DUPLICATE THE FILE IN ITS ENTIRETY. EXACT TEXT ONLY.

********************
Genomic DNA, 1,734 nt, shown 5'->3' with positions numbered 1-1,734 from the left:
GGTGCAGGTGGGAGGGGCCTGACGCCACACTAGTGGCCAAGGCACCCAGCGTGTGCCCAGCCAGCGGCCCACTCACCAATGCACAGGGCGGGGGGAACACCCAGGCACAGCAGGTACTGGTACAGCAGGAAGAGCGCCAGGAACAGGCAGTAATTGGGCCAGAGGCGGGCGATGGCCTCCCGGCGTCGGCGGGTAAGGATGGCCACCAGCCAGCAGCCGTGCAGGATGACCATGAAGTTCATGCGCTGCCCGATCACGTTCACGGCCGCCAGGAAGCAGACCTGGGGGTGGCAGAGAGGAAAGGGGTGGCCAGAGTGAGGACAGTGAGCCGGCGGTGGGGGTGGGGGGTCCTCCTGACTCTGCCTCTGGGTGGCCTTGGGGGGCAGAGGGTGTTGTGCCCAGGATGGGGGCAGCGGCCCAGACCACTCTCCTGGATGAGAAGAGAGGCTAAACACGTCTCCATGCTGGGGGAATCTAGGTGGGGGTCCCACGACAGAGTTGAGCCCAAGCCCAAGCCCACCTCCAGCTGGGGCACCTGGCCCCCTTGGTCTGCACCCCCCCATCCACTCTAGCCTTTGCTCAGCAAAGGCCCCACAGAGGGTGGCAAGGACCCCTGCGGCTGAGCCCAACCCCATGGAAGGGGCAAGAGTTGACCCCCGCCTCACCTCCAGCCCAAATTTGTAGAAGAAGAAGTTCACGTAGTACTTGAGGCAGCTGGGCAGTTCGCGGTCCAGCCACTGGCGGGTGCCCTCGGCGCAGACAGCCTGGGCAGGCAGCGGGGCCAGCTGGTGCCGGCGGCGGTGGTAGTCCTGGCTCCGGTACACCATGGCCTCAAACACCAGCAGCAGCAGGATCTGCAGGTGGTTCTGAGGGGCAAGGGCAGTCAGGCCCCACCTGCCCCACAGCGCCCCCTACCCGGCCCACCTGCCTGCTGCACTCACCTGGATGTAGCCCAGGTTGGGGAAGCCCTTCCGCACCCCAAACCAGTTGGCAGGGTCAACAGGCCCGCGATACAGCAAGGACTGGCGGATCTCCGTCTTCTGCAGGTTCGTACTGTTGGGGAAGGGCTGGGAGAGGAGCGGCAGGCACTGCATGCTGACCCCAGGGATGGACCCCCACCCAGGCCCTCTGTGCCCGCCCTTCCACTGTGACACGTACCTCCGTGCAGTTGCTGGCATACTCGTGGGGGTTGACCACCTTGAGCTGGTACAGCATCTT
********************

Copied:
Genomic DNA, 1,734 nt, shown 5'->3' with positions numbered 1-1,734 from the left:
GGTGCAGGTGGGAGGGGCCTGACGCCACACTAGTGGCCAAGGCACCCAGCGTGTGCCCAGCCAGCGGCCCACTCACCAATGCACAGGGCGGGGGGAACACCCAGGCACAGCAGGTACTGGTACAGCAGGAAGAGCGCCAGGAACAGGCAGTAATTGGGCCAGAGGCGGGCGATGGCCTCCCGGCGTCGGCGGGTAAGGATGGCCACCAGCCAGCAGCCGTGCAGGATGACCATGAAGTTCATGCGCTGCCCGATCACGTTCACGGCCGCCAGGAAGCAGACCTGGGGGTGGCAGAGAGGAAAGGGGTGGCCAGAGTGAGGACAGTGAGCCGGCGGTGGGGGTGGGGGGTCCTCCTGACTCTGCCTCTGGGTGGCCTTGGGGGGCAGAGGGTGTTGTGCCCAGGATGGGGGCAGCGGCCCAGACCACTCTCCTGGATGAGAAGAGAGGCTAAACACGTCTCCATGCTGGGGGAATCTAGGTGGGGGTCCCACGACAGAGTTGAGCCCAAGCCCAAGCCCACCTCCAGCTGGGGCACCTGGCCCCCTTGGTCTGCACCCCCCCATCCACTCTAGCCTTTGCTCAGCAAAGGCCCCACAGAGGGTGGCAAGGACCCCTGCGGCTGAGCCCAACCCCATGGAAGGGGCAAGAGTTGACCCCCGCCTCACCTCCAGCCCAAATTTGTAGAAGAAGAAGTTCACGTAGTACTTGAGGCAGCTGGGCAGTTCGCGGTCCAGCCACTGGCGGGTGCCCTCGGCGCAGACAGCCTGGGCAGGCAGCGGGGCCAGCTGGTGCCGGCGGCGGTGGTAGTCCTGGCTCCGGTACACCATGGCCTCAAACACCAGCAGCAGCAGGATCTGCAGGTGGTTCTGAGGGGCAAGGGCAGTCAGGCCCCACCTGCCCCACAGCGCCCCCTACCCGGCCCACCTGCCTGCTGCACTCACCTGGATGTAGCCCAGGTTGGGGAAGCCCTTCCGCACCCCAAACCAGTTGGCAGGGTCAACAGGCCCGCGATACAGCAAGGACTGGCGGATCTCCGTCTTCTGCAGGTTCGTACTGTTGGGGAAGGGCTGGGAGAGGAGCGGCAGGCACTGCATGCTGACCCCAGGGATGGACCCCCACCCAGGCCCTCTGTGCCCGCCCTTCCACTGTGACACGTACCTCCGTGCAGTTGCTGGCATACTCGTGGGGGTTGACCACCTTGAGCTGGTACAGCATCTT